A Cambodian forestry company is set to export about $50 million worth of illegal logs into Thailand via Laos, the environmental watchdog Global Witness charged on Thursday.
The deal involves 100,000 cubic meters of logs cut in Stung Treng province and trucked to the Lao border, Global Witness claimed.
The London-based group alleged that the deal was authorized by senior government officials, and that Cambodia’s forestry officials are taking a cut of the profits.
If true, the deal is another profound indication that logging is completely out of control in Cambodia. It also comes at the same time as the prime ministers have ordered a crackdown on illegal logging.
World Bank-funded consultants recently estimated that more than 4 million cubic meters of logs were harvested in 1997, 90 percent of which was illegal.
Agriculture Minister Tao Seng Huor, who oversees the forestry department, on Thursday denied any knowledge of the deal.
“There is no license to export logs,” he said. “Wow! One hundred thousand cubic meters of logs are too much. The Ministry of Agriculture didn’t allow the forestry department to let the logs be exported.”
Tao Seng Huor also said that if Laos has violated an agreement not to import logs, “then I will cry for help.”
The Cambodian logging company allegedly involved in the deal couldn’t be reached for comment Thursday evening.
Patrick Alley, a Global Witness director, said in a statement that Global Witness has written to Thai officials to warn them.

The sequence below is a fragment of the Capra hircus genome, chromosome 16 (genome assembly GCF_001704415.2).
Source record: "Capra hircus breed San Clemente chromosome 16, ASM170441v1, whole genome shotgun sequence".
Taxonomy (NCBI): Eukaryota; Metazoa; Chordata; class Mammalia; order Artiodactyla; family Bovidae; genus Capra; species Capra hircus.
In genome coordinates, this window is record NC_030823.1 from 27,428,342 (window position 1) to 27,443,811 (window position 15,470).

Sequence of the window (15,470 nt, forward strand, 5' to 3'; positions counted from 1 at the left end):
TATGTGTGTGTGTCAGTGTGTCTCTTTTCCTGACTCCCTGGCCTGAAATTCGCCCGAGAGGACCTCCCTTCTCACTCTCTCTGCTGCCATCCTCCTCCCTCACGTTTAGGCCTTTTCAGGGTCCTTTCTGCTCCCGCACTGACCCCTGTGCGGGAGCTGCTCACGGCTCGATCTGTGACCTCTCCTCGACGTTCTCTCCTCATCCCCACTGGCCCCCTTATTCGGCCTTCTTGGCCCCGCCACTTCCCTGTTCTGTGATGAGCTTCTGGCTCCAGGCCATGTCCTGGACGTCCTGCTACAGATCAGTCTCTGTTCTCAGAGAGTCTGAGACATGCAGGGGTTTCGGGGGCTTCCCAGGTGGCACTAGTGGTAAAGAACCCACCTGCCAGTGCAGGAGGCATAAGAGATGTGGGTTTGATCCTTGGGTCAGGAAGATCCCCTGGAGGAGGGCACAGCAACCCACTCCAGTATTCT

“Laos is deliberately flouting their commitment to prevent illegal log imports from Cambodia, and both Cambodia and Laos will try to dupe Thailand into believing the logs are from Laos,” Alley said.
Global Witness said that Thailand is alone among Cambodia’s neighbors in honoring a commitment not to import logs.
Earlier this year, Global Witness charged that about $200 million worth of logs were being exported illegally from northeast Cambodia to Vietnam.
Global Witness said the logs destined for Thailand via Laos are exiting Cambodia at three points, including one near Route 13.
Logs are stockpiled near the border and as of late May, 8,500 cubic meters had crossed into Laos, the group said.
Local loggers told Global Witness investigators that the Cambodian logging company is paying the Lao government $50 per cubic meter for passage across the border, and that the logs will fetch $450 per cubic meter at the Thai border.
Global Witness further asserted that materials and machinery to upgrade Route 13 are being diverted to build more logging roads.
Both Global Witness and the World Bank say that Cambodia’s commercially valuable timber will essentially be logged out within five years at current harvesting rates.
The International Monetary Fund suspended a $120 million loan package to Cambodia in late 1996, in large part because of corruption in the forestry sector.